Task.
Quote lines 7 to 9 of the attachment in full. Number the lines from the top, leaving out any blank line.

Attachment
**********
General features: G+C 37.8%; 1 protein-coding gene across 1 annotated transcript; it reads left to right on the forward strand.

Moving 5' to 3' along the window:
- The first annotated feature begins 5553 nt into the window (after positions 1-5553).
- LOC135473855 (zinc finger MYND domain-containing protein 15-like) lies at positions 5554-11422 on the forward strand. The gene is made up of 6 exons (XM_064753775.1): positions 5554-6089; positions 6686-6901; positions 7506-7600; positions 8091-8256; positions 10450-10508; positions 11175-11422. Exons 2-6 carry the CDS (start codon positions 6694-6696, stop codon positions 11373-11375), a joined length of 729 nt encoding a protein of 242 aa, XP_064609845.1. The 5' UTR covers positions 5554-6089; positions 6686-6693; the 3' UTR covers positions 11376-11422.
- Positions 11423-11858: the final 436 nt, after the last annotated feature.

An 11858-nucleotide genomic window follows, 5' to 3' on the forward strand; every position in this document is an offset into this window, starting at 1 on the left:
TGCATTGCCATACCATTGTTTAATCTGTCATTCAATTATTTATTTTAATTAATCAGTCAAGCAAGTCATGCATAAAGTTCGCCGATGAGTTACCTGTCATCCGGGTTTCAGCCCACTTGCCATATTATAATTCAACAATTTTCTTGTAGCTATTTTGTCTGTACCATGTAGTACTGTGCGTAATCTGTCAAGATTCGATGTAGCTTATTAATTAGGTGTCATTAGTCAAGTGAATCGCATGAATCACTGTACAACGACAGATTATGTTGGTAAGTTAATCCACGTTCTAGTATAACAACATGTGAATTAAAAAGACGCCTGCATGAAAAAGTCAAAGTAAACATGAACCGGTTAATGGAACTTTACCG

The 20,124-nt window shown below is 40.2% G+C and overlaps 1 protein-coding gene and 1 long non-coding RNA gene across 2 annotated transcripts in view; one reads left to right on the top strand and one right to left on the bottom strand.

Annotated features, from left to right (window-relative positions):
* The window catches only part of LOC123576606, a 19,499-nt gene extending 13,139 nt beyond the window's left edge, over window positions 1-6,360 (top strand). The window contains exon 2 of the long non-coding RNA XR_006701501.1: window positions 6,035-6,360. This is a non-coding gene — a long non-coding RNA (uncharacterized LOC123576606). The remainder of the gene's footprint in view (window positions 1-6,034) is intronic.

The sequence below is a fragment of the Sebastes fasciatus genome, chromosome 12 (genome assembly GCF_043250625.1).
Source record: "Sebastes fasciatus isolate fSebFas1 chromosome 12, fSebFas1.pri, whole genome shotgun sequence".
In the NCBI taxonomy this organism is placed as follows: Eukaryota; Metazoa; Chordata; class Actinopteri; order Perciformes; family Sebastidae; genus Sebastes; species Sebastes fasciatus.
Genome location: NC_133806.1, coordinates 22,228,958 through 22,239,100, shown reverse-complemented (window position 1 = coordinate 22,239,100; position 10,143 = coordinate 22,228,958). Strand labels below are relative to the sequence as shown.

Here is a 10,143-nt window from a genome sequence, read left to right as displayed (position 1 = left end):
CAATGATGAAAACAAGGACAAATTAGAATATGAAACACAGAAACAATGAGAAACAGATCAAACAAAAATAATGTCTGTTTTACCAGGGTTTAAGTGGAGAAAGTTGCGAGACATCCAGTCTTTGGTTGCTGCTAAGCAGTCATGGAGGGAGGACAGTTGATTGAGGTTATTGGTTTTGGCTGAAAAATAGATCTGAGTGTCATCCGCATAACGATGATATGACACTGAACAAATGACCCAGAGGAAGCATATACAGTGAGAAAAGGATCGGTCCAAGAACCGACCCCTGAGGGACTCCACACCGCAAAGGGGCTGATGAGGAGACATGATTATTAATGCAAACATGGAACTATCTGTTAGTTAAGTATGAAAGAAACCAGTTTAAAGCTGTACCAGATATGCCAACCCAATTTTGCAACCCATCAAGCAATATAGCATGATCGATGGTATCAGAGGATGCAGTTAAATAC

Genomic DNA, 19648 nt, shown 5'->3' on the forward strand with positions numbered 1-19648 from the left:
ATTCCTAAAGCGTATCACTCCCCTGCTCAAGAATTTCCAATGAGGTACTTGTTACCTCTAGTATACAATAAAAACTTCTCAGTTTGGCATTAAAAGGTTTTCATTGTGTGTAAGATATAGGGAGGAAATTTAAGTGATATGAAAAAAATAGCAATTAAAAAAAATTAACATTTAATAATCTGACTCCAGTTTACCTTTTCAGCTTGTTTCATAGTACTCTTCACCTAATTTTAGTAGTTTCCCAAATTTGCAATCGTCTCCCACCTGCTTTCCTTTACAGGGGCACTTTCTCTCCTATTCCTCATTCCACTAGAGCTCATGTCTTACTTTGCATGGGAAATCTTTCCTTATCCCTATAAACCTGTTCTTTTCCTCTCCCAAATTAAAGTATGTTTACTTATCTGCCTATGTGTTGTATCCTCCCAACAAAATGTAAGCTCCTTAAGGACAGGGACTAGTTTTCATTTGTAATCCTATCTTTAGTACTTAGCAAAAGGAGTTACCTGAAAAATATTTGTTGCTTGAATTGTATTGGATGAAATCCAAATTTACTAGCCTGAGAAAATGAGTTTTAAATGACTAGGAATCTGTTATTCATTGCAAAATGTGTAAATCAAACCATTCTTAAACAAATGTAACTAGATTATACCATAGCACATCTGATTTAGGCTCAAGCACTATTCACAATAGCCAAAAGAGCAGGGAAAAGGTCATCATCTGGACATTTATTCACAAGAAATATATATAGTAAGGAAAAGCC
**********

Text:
TGCATTGCCATACCATTGTTTAATCTGTCATTCAATTATTTATTTTAATTAATCAGTCAAGCAAGTCATGCATAAAGTTCGCCGATGAGTTACCTGTCATCCGGGTTTCAGCCCACTTGCCATATTATAATTCAACAATTTTCTTGTAGCTATTTTGTCTGTACCATGTAGTACTGTGCGTAATCTGTCAAGATTCGATGTAGCTTATTAATTAGGTGTCATTAGTCAAGTGAATCGCATGAATCACTGTACAACGACAGATTATGTTGGTAAGTTAATCCACGTTCTAGTATAACAACATGTGAATTAAAAAGACGCCTGCATGAAAAAGTCAAAGTAAACATGAACCGGTTAATGGAACTTTACCG

The 20,124-nt window shown below is 40.2% G+C and overlaps 1 protein-coding gene and 1 long non-coding RNA gene across 2 annotated transcripts in view; one reads left to right on the top strand and one right to left on the bottom strand.

Annotated features, from left to right (window-relative positions):